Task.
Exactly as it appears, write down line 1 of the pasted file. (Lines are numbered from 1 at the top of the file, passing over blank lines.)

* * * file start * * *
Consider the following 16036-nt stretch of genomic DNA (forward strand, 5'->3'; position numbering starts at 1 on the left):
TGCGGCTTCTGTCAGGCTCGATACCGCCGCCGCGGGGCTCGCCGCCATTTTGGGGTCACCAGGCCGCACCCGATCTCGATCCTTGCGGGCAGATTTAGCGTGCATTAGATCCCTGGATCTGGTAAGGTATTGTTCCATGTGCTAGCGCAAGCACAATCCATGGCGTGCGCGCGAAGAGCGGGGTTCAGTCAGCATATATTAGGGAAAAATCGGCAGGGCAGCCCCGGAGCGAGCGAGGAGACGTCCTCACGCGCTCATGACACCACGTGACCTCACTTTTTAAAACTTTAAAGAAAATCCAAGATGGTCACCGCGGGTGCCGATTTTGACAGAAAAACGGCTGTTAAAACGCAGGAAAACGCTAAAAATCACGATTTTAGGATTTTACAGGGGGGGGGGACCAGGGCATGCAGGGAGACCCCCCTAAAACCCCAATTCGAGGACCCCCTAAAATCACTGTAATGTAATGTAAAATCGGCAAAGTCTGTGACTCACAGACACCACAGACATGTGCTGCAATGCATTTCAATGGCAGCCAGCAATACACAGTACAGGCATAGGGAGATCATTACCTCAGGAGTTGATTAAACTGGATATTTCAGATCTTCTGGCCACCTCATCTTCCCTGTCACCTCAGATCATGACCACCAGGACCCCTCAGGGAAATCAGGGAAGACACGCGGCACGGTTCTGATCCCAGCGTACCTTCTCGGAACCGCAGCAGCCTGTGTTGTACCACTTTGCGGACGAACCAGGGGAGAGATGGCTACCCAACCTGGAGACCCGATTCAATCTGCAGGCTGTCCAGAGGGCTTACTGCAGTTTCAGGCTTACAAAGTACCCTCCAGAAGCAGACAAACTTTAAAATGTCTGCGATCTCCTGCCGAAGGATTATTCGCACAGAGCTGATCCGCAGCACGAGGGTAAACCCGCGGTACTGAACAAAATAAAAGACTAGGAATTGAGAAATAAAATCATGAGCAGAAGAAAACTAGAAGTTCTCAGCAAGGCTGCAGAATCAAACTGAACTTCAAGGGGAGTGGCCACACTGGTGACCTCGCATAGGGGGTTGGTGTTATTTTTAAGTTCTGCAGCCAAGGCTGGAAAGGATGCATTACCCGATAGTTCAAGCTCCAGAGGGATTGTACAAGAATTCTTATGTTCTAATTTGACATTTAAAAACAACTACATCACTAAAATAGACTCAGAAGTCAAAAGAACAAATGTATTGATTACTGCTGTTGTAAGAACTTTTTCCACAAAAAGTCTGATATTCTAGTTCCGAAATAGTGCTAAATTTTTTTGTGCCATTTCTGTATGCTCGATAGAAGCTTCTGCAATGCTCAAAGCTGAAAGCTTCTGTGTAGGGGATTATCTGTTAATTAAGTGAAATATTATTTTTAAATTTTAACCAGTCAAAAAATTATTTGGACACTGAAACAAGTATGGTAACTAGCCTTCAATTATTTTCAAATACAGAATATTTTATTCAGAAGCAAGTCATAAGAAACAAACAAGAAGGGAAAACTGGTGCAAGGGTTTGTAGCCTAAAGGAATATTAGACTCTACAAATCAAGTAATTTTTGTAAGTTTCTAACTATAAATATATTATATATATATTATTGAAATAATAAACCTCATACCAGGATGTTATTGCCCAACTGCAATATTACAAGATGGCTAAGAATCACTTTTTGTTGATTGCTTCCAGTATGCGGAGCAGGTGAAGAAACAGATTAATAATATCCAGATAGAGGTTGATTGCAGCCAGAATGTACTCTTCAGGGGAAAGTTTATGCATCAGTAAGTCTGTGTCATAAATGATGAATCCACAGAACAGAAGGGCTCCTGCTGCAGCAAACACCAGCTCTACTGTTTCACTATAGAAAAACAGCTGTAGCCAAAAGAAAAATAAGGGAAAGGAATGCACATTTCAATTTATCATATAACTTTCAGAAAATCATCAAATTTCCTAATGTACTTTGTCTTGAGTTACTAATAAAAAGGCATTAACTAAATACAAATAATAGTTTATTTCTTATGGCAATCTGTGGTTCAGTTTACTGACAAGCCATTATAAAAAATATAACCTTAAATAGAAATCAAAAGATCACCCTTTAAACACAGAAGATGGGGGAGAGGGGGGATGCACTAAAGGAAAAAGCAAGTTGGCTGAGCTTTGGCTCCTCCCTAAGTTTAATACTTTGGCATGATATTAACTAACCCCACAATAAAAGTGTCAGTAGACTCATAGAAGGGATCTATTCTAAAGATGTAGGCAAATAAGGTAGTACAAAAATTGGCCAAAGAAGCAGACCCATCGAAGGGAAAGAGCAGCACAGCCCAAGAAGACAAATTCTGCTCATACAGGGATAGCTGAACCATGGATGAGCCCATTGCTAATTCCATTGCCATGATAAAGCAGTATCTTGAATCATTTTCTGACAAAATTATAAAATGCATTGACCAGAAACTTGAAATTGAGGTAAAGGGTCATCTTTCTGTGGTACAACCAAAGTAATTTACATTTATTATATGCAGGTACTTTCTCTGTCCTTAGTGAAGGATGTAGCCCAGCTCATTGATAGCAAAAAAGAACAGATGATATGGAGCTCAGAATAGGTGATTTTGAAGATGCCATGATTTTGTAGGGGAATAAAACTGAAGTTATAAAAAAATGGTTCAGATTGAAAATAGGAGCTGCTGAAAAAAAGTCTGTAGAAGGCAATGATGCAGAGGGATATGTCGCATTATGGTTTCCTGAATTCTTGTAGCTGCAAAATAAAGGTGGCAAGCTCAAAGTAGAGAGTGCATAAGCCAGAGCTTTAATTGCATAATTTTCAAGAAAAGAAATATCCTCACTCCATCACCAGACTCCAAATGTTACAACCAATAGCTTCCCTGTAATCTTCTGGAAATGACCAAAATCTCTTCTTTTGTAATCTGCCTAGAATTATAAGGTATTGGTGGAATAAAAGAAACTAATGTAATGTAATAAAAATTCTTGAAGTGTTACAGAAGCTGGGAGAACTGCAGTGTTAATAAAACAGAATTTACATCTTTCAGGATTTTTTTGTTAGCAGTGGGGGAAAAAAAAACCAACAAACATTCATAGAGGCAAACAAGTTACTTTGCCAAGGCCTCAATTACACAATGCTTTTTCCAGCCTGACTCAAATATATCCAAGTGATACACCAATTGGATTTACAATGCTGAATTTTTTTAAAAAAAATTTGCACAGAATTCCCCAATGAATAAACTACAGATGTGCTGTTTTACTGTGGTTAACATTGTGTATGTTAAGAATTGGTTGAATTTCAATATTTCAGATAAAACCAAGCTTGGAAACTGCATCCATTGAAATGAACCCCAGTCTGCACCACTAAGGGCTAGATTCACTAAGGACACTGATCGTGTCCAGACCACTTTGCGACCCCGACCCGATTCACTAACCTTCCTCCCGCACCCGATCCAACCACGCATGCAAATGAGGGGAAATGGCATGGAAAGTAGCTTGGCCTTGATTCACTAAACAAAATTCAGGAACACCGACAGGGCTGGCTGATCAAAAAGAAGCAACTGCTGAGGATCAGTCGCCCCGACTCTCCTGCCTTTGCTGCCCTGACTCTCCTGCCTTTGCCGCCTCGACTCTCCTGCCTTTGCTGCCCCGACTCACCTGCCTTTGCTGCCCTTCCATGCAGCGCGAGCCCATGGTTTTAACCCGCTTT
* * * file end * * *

Consider the following 16036-nt stretch of genomic DNA (forward strand, 5'->3'; position numbering starts at 1 on the left):